These reports help the government and Parliament gain a deeper understanding of the state of public finances. Further, the court helps government and Parliament in monitoring public accounts and policies. Its audits of state books comprise four facets: judging, auditing, assessing, and certifying. The court judges public accountants' accounts by verifying the regularity of revenues and expenditures. It controls the use of public resources by examining the regularity, efficiency, and efficacy of their management. It evaluates public policies. It certifies the state's and social security's accounts to guarantee that the statements of public administration reflect a fair view of their financial situation. The court may produce reports at Parliament's request, but no more than about 15 such reports can be requested per year; otherwise, the court's capacity to self-refer matters for audits would be diminished. To inform citizens, the court publishes an annual public report featuring short papers concerning about 20 cases. The court also addresses letters to ministers regarding specific problems on a regular basis. These letters are disclosed to the public after 2 months. Four to six thematic public reports are released every year. Finally, the court issues reports on organizations that raise funds from the public. The Court of Accounts, therefore, has a broad mandate, encompassing both oversight and advisory functions. In 2011, the court carried out 1,119 audits. Among them, 42 reports were published (10 imposed by the LOLF, 18 on request of the Parliament, and 14 thematic reports) and145 judgments were rendered.
To strive for objectivity, the Court of Account's approach to monitoring public finances relies on the two key principles of collegiality and the right to a fair hearing. The court is not ruled by a single head but by seven presidents—each of whom chairs a chamber working on a distinct sector—and a first president. Decisions are made when the members of the court or the chamber concerned are gathered. Moreover, for each report a "counter-rapporteur" is in charge of verifying each statement, and audited entities are granted a right to respond to the court's opinion. A jurisdictional character permeates all of these procedures. A specific and little-known aspect of the court's functioning is the role of the General Prosecutor's Office. It is composed of a general prosecutor, a first general advocate, four general advocates, two project officers, and an administrative staff. It gives advisory opinions on the court's organization, the chambers' remits, the organization of assemblies for deliberations, rules of procedure, and work programs; it also monitors the enforcement of its work. All reports are officially sent to the General Prosecutor's Office to check their conclusions, notably the completion of the fair hearing process and the traceability of the procedure before the collegial deliberation. The office acts as an intermediary with other judicial authorities when criminal follow-ups are considered.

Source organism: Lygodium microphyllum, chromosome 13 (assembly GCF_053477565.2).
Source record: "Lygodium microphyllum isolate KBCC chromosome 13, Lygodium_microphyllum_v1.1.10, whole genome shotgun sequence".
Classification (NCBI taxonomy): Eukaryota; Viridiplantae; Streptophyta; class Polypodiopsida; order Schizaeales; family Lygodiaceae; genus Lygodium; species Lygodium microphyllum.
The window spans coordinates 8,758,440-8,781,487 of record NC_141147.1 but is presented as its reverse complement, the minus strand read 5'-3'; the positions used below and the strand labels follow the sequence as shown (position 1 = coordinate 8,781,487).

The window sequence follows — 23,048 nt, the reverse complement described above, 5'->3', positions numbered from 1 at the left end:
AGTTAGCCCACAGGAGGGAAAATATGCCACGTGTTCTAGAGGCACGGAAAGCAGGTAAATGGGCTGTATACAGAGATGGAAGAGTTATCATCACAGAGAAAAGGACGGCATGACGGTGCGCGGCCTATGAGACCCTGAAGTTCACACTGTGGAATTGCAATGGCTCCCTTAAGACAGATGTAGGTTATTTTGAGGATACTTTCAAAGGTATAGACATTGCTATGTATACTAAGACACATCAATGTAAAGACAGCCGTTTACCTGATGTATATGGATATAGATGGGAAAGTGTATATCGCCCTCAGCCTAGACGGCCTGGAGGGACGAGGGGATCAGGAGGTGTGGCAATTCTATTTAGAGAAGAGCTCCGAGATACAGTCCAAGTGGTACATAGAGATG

Another important feature of the French Court of Accounts is its equidistance from both the Parliament and the Executive. The court is neither subordinated to Parliament, as in the Westminster model, nor liable to the government, as in the Executive model. The court is free to formulate its own annual plans: annual audit programs are debated and decided each year in a committee gathering of the seven presidents of the court. The court is also free to decide what results should be published and what form they should be published in. However, Parliament can also request annual reports on specific topics. Moreover, since 2006, the court's budget has been associated with the prime minister's budget and no longer depends on the Ministry of Finance's budget. A fair negotiation takes place every 3 years involving the court, Parliament, and the government. The court then decides on its organization and the allocation of its budget without any external interference.
The Court of Accounts' jurisdictional system, therefore, has a number of unique characteristics, notably its equidistance from Parliament and the Executive and its capacity to impose sanctions. These characteristics are a further guarantee of independence—from both the executive and the legislative—and efficiency in a changing landscape for SAIs, who may be threatened by the tendency of the executive to influence government bodies.
For additional information, contact the French Court of Accounts at email@example.com.